“The key question for emergency managers has changed from ‘If FMD breaks in the U.S.’ to ‘When it breaks, how can we minimize the damage?’” says consultant Richard Horwitz.
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Secure Milk Supply Plan spearheads disease preparedness
It’s arguably the U.S. dairy industry’s worst shared nightmare: an outbreak of foot-and-mouth disease (FMD).
This potential horror show involves three possible scenarios: your farm is in a movement control area and you cannot ship milk for weeks on end; you’re prevented from shipping milk for three days while the extent of the disease is assessed; or you’re free to ship your milk at present, but that could turn on a dime if the disease spreads to your area.
Regardless of which situation applies to you during an FMD outbreak, the big question you will face is: What do you do, starting now?
"The answer lies in having a well-developed response plan in place before FMD hits," says Geoff Benson, agricultural economist emeritus with North Carolina State University. "The survival of a large piece of the U.S. dairy industry hinges on this. Once FMD is here, it will be too late to develop plans for permitting milk to move, because disease control measures will take priority."
Keenly aware of the animal quarantine and milk movement issues that FMD would create, stakeholders have initiated the Secure Milk Supply (SMS) Plan, a U.S. dairy industry effort to ensure continuity of business in the event of an FMD outbreak.
Since 2009, USDA’s Animal and Plant Health Inspection Service (APHIS) has provided funds to the University of California (UC), Davis; Iowa State University’s Center for Food Security and Public Health; and the University of Minnesota’s Center for Animal Health and Food Safety to facilitate FMD preparedness throughout the country. Additional SMS partners include USDA’s National Center for Animal Health Emergency Management, its Centers for Epidemiology and Animal Health and state animal health officials.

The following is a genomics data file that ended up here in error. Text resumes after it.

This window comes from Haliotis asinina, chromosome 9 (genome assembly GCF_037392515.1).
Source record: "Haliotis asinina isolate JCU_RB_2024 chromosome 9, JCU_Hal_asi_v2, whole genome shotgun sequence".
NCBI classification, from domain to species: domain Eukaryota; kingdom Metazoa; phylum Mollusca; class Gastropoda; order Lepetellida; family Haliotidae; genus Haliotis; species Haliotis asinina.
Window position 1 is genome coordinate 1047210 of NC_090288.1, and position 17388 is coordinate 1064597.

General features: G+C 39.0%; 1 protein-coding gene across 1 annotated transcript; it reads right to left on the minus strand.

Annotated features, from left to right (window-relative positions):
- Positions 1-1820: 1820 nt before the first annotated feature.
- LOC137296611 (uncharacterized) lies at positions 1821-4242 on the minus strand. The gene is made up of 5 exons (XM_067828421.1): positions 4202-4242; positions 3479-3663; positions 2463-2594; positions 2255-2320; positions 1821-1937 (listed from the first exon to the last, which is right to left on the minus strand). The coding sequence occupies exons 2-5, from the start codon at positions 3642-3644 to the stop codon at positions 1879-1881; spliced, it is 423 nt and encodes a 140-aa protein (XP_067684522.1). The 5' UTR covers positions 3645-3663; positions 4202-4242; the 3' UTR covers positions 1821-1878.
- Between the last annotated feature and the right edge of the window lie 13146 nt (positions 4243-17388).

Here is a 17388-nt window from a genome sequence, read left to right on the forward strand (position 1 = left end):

Launched in coordination with the existing USDA–APHIS National FMD Response Plan, the SMS Plan embraces several key goals:
- Detect, control and contain FMD as quickly as possible.
- Eradicate FMD using strategies that stabilize animal agriculture, the food supply and the economy.
- Provide science- and risk-based approaches and systems that facilitate continuity of business for noninfected animals and noncontaminated animal products, including milk and milk products.
"Our initial steps are to develop agreed upon processes and procedures to pick up, transport and pasteurize raw milk from uninfected farms in an FMD control area," says Jon Zack, director of preparedness and incident coordination for APHIS Veterinary Services’ Emergency Management and Diagnostics unit.
"In cooperation with states, industry and academic institutions, Veterinary Services is conducting a proactive risk assessment for the transport of raw milk from the dairy farm to the processing plant that considers existing production practices with subsequent evaluation of proposed biosecurity mitigation procedures," Zack elaborates. "We are also developing agreed upon decision support guidance and tools to facilitate timely permitting and movement of raw milk from dairy farms in an FMD control area."
APHIS is encouraging states and the dairy industry to develop FMD biosecurity programs that will work best for them.
"Our mission is to get information to producers now so they know how to be best prepared to minimize the effects of FMD," says Pam Hullinger, a veterinarian with UC Davis. "We want to maintain business continuity for all dairy producers, haulers and processors. Our desired outcome is mutually acceptable and understood response approaches that allow disease control without destroying the dairy industry."
Ultimately, SMS will become an annex to the APHIS Foreign Animal Disease Preparedness and Response Plan (FAD PReP), outlined in Foot-and-Mouth Disease Response Plan: The Red Book.
"The SMS Plan provides more detailed guidance on how raw milk can be moved safely to processing than FAD PReP currently does," Hullinger says.
There hasn’t been an FMD outbreak in the U.S. since 1929. However, because FMD is present throughout two-thirds of the world and endemic in parts of Africa, Asia, Eastern Europe, the Middle East and South America, there is significant potential risk to the U.S. The 2001 FMD outbreak in the UK cost more than $10 billion.
- June/July 2012